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The last major news out of Ecuador was about Correas’ victory in the presidential elections. Correa is Ecuador’s left-leaning populist president, friend and ally of Venezuela’s former Hugo Chavez, and setting Ecuador on an increasingly unknown path. At least for those of us who live here.
Unfortunately, there’s not a lot of close coverage on the ground about what is actually happening in the country first hand, and how his policies are affecting people.
As my readers know, we’ve been struggling with compliance issues for our chocolate business. When we first went to get our Ministry of Health operating permit renewed this year, and read the list of new requirements, I was already sure the writing was on the wall. But as a few weeks and months passed, the requirements didn’t seem so insurmountable, and I had a faint hope we might be able to continue operating without too much concern. We did everything we could within reason and reasonable expense to comply.
One of the requirements was to implement a system of good manufacturing practices, which we did within reasonable cost and effort. Like many small businesses here in Ecuador, we operate in what was once an older building, and obviously many of the construction standards do not fit within good manufacturing practices criteria. The cost in time and money to retrofit the building is beyond our budget, and would be beyond most small business’ ability to do. We thought maybe the inspector might be pragmatic and flexible.
She came this morning, and wouldn’t bend an inch. Typical of bureaucrats, both here and probably everywhere else, she was utterly by the book and unwilling to be accommodating. Inflexible and narrowminded, maybe without even the slightest idea that by adamantly and overzealously enforcing regulations that don’t fit with the reality of the country, she’s going to close businesses and put people out of work.While I understand the government’s effort to professionalize the production of goods and services in Ecuador, there’s also a need for pragmatism and flexibility.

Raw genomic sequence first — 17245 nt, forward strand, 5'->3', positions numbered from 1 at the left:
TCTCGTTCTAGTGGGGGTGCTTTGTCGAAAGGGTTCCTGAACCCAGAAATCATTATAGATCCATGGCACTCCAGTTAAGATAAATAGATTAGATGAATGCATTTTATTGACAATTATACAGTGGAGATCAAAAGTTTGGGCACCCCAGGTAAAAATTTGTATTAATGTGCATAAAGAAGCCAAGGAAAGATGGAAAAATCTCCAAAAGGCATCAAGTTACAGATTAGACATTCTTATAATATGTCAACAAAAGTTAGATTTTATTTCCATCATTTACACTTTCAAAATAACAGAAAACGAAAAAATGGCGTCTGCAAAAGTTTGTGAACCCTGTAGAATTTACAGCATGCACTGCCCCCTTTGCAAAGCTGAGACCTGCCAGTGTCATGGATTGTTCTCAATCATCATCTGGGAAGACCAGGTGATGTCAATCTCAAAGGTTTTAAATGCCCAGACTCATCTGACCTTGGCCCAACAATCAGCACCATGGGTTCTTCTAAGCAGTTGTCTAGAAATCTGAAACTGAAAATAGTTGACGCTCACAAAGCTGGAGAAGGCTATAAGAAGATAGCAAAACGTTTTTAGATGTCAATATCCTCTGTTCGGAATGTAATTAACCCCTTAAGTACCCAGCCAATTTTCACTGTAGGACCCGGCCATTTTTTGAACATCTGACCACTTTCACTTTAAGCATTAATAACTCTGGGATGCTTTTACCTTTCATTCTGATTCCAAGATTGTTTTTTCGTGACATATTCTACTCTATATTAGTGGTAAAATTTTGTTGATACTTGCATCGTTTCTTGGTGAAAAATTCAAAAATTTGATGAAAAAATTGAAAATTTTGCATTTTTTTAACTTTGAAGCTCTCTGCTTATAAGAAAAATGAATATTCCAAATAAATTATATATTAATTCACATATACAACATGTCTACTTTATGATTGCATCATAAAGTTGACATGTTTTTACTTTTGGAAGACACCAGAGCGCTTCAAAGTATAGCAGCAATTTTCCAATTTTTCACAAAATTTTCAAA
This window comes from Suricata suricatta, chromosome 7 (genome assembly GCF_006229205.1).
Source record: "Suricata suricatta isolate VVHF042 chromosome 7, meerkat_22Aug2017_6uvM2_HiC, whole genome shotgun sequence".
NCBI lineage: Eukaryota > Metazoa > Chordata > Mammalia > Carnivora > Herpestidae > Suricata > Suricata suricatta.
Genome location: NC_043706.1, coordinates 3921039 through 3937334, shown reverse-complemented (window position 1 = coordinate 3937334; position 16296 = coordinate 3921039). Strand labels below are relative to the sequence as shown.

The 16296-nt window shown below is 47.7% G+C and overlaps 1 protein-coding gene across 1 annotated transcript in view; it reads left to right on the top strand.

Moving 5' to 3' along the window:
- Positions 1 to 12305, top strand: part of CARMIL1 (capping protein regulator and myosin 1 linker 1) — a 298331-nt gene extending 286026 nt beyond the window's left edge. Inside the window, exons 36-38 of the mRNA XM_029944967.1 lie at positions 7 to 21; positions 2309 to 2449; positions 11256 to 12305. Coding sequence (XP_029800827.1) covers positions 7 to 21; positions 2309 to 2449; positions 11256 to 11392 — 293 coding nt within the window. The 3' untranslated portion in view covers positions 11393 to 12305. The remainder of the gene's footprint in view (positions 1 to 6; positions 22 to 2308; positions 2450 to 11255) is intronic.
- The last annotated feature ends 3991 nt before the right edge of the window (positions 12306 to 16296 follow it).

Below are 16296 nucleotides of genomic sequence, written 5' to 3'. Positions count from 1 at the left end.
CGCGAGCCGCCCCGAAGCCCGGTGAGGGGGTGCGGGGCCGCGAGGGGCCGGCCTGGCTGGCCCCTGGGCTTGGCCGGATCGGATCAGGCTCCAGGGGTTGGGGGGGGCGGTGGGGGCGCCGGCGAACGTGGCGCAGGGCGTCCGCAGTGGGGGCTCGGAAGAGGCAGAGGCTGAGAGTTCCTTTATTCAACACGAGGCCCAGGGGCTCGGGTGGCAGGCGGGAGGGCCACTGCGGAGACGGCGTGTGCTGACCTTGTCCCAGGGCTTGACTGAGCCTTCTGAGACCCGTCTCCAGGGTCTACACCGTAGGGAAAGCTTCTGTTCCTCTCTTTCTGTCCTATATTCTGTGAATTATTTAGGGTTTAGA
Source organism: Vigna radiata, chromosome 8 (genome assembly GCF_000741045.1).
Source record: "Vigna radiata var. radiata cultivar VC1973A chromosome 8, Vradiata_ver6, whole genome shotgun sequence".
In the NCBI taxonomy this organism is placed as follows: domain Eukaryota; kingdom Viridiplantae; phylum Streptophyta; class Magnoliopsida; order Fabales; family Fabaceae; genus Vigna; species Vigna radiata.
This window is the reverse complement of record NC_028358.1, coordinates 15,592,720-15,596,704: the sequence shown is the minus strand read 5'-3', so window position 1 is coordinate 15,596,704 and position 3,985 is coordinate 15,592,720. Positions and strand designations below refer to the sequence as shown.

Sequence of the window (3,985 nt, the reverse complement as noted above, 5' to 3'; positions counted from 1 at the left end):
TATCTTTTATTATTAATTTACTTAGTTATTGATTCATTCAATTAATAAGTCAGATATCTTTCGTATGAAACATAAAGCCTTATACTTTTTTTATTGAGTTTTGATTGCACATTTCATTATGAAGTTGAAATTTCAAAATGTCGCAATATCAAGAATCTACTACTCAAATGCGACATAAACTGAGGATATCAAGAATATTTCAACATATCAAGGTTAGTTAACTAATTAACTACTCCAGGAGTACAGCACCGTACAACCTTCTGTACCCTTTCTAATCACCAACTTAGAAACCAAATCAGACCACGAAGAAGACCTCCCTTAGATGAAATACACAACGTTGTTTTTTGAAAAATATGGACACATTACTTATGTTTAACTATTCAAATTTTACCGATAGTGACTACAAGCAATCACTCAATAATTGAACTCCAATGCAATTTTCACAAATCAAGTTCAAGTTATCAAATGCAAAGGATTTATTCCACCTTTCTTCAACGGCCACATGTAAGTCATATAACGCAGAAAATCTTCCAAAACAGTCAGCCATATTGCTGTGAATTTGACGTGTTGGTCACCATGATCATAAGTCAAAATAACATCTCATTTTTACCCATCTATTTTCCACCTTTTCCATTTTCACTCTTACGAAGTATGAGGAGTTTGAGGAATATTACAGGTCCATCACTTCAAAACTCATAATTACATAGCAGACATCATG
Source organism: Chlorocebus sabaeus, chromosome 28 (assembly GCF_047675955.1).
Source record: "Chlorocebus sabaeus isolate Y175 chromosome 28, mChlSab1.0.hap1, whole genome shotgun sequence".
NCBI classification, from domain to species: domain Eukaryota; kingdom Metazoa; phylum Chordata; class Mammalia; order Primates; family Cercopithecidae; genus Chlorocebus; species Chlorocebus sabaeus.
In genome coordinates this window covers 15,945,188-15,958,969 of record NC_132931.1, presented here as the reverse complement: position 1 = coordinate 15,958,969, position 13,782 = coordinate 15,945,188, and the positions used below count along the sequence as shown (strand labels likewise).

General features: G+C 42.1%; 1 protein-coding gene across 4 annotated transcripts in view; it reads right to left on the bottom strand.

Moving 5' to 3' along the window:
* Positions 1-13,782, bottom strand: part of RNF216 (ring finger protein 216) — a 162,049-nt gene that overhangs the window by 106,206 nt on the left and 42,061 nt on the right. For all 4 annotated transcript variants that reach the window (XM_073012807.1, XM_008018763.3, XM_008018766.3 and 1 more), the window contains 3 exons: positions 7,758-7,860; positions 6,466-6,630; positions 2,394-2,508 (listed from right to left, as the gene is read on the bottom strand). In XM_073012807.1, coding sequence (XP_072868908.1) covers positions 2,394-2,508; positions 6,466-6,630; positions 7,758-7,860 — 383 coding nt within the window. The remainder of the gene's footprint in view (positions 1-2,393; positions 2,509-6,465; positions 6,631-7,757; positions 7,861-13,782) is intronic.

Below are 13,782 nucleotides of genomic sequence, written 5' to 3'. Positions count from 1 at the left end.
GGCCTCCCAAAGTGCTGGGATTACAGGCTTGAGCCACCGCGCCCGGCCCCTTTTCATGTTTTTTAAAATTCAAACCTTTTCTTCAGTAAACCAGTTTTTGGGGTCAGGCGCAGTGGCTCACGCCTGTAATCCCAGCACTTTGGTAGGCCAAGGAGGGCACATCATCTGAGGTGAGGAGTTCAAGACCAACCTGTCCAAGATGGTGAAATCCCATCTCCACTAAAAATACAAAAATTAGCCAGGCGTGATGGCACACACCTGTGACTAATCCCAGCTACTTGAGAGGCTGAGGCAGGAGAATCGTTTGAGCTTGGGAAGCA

This would mean that bureaucrats would be given the leeway to interpret regulations in such a way that most of the time it would benefit most of the people. However, and this is an idiosyncrasy commonly found in Ecuador, most of the time there is little flexibility and individuals are unwilling to do anything that might put at risk their job or position. And, they are also willing and able to subject you to arbitrary whims, as it’s almost impossible to go to a higher up or someone else who might hold them accountable for their decisions.
Therefore, no one rocks the boat, no one is willing to take a chance, no one is willing to help you out if it means it might jeopardize their position, challenge their knowledge, or otherwise put them in a position where a superior might question their judgement. Of course, that means looking at the bigger picture is out of the question-it would never cross someone’s mind to say “Well, I decided we could be flexible on that, otherwise we’d have to shut them down.” Nope, just doesn’t happen, and probably never will.
While it’s bad enough that we see our business being squeezed, what makes it worse is that we see this happening with other business owners we know in a variety of sectors. Also, we are seeing our childrens’ school being squeezed by the Ministry of Education, and it’s looking like things are heading in a downward spiral towards mediocrity. I’ll cover that topic in another post.